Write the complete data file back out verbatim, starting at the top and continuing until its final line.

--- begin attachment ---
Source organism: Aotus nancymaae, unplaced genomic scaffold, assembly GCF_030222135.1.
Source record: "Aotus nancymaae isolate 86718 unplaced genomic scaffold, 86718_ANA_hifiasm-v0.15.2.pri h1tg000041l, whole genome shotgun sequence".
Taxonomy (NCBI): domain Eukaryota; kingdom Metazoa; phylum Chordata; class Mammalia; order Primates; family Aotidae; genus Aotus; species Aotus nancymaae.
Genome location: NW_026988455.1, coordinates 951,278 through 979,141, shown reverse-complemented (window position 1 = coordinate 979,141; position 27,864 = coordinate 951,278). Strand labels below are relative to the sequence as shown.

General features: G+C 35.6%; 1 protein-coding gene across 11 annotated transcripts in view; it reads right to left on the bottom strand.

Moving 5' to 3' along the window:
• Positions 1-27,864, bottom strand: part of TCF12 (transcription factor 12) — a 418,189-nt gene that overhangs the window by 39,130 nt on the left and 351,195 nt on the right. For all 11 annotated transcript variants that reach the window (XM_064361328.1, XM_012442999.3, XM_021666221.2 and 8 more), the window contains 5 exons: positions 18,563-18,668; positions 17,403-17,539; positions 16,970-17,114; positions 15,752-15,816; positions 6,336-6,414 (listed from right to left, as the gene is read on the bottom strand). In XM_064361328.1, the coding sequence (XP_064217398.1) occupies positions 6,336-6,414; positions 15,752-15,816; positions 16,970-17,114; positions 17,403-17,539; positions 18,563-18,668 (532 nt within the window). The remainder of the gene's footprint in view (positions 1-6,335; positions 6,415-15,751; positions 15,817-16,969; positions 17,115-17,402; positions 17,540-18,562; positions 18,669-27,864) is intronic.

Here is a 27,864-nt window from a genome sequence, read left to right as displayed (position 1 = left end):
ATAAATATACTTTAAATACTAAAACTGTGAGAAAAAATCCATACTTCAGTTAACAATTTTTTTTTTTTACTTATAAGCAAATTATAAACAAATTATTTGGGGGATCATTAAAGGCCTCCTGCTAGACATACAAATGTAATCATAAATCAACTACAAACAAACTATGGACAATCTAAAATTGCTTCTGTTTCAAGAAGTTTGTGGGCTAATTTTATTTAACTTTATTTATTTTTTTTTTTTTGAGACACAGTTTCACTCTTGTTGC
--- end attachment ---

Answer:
Source organism: Aotus nancymaae, unplaced genomic scaffold, assembly GCF_030222135.1.
Source record: "Aotus nancymaae isolate 86718 unplaced genomic scaffold, 86718_ANA_hifiasm-v0.15.2.pri h1tg000041l, whole genome shotgun sequence".
Taxonomy (NCBI): domain Eukaryota; kingdom Metazoa; phylum Chordata; class Mammalia; order Primates; family Aotidae; genus Aotus; species Aotus nancymaae.
Genome location: NW_026988455.1, coordinates 951,278 through 979,141, shown reverse-complemented (window position 1 = coordinate 979,141; position 27,864 = coordinate 951,278). Strand labels below are relative to the sequence as shown.

General features: G+C 35.6%; 1 protein-coding gene across 11 annotated transcripts in view; it reads right to left on the bottom strand.

Moving 5' to 3' along the window:
• Positions 1-27,864, bottom strand: part of TCF12 (transcription factor 12) — a 418,189-nt gene that overhangs the window by 39,130 nt on the left and 351,195 nt on the right. For all 11 annotated transcript variants that reach the window (XM_064361328.1, XM_012442999.3, XM_021666221.2 and 8 more), the window contains 5 exons: positions 18,563-18,668; positions 17,403-17,539; positions 16,970-17,114; positions 15,752-15,816; positions 6,336-6,414 (listed from right to left, as the gene is read on the bottom strand). In XM_064361328.1, the coding sequence (XP_064217398.1) occupies positions 6,336-6,414; positions 15,752-15,816; positions 16,970-17,114; positions 17,403-17,539; positions 18,563-18,668 (532 nt within the window). The remainder of the gene's footprint in view (positions 1-6,335; positions 6,415-15,751; positions 15,817-16,969; positions 17,115-17,402; positions 17,540-18,562; positions 18,669-27,864) is intronic.

Here is a 27,864-nt window from a genome sequence, read left to right as displayed (position 1 = left end):
ATAAATATACTTTAAATACTAAAACTGTGAGAAAAAATCCATACTTCAGTTAACAATTTTTTTTTTTTACTTATAAGCAAATTATAAACAAATTATTTGGGGGATCATTAAAGGCCTCCTGCTAGACATACAAATGTAATCATAAATCAACTACAAACAAACTATGGACAATCTAAAATTGCTTCTGTTTCAAGAAGTTTGTGGGCTAATTTTATTTAACTTTATTTATTTTTTTTTTTTTGAGACACAGTTTCACTCTTGTTGC